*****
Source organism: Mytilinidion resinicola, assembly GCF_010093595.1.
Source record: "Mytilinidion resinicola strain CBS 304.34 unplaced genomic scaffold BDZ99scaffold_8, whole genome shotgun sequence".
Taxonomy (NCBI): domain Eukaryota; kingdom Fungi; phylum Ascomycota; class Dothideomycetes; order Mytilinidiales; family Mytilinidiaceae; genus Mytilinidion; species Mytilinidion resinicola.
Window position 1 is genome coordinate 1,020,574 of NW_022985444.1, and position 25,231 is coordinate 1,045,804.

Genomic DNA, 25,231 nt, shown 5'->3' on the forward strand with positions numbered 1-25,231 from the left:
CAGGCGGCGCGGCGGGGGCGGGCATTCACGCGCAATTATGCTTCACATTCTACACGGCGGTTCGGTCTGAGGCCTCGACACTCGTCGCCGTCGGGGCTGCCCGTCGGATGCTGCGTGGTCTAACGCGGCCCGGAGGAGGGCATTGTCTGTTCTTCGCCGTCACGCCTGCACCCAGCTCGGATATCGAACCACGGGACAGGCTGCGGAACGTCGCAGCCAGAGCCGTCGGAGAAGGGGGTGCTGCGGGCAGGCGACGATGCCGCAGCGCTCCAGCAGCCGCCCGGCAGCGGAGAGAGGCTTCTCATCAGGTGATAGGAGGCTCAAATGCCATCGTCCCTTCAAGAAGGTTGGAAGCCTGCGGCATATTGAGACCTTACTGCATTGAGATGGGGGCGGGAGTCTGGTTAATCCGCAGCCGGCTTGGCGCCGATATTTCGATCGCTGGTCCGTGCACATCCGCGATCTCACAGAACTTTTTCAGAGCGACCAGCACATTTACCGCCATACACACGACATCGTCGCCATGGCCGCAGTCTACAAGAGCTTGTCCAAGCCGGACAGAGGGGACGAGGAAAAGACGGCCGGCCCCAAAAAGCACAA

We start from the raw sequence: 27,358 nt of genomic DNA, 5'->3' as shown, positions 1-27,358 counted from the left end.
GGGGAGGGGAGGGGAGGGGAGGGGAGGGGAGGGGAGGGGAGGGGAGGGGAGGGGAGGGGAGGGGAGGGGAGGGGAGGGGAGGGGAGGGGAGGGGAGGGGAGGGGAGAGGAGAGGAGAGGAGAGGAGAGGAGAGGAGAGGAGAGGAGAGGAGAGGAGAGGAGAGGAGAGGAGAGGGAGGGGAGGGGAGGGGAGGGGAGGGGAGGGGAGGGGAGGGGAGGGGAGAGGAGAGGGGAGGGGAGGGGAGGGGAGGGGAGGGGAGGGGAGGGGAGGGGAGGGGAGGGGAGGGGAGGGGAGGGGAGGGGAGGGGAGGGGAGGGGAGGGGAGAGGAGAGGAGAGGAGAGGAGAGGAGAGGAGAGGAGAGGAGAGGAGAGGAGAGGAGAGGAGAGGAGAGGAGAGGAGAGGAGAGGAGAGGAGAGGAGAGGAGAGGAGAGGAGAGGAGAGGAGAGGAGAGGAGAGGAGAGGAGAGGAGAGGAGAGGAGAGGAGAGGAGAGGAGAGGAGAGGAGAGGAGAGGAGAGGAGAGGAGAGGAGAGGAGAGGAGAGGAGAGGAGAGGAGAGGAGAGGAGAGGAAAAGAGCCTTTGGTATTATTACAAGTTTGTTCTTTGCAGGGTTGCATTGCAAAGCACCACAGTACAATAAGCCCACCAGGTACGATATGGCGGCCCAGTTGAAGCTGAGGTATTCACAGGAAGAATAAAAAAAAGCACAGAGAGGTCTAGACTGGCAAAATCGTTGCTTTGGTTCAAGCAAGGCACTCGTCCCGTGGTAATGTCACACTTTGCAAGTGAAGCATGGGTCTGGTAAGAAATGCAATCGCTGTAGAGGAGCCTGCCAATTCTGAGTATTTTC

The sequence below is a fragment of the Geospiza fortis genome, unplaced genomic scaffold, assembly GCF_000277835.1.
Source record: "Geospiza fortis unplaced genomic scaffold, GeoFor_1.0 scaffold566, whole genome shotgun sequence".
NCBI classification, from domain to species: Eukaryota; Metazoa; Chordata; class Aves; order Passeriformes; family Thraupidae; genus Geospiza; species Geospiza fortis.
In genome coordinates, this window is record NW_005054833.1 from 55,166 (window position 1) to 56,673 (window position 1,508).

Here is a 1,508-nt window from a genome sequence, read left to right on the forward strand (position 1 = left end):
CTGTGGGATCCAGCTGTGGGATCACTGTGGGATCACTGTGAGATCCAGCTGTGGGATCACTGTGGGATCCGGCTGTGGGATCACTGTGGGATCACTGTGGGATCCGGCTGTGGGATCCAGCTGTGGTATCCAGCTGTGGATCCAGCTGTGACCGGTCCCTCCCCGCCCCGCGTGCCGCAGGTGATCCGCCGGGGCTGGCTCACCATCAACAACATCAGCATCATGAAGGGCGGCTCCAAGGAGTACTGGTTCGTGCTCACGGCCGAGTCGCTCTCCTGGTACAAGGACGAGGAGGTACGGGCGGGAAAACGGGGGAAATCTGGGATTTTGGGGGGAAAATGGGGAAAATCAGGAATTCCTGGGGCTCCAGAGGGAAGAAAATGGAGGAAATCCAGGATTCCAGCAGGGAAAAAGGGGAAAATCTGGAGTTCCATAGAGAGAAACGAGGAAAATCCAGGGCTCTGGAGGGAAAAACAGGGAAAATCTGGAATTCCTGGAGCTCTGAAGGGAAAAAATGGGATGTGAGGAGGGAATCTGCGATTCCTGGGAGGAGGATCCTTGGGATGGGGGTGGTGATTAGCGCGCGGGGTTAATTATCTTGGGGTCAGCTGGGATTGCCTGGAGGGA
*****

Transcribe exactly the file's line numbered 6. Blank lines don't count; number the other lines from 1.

CAGGCGGCGCGGCGGGGGCGGGCATTCACGCGCAATTATGCTTCACATTCTACACGGCGGTTCGGTCTGAGGCCTCGACACTCGTCGCCGTCGGGGCTGCCCGTCGGATGCTGCGTGGTCTAACGCGGCCCGGAGGAGGGCATTGTCTGTTCTTCGCCGTCACGCCTGCACCCAGCTCGGATATCGAACCACGGGACAGGCTGCGGAACGTCGCAGCCAGAGCCGTCGGAGAAGGGGGTGCTGCGGGCAGGCGACGATGCCGCAGCGCTCCAGCAGCCGCCCGGCAGCGGAGAGAGGCTTCTCATCAGGTGATAGGAGGCTCAAATGCCATCGTCCCTTCAAGAAGGTTGGAAGCCTGCGGCATATTGAGACCTTACTGCATTGAGATGGGGGCGGGAGTCTGGTTAATCCGCAGCCGGCTTGGCGCCGATATTTCGATCGCTGGTCCGTGCACATCCGCGATCTCACAGAACTTTTTCAGAGCGACCAGCACATTTACCGCCATACACACGACATCGTCGCCATGGCCGCAGTCTACAAGAGCTTGTCCAAGCCGGACAGAGGGGACGAGGAAAAGACGGCCGGCCCCAAAAAGCACAA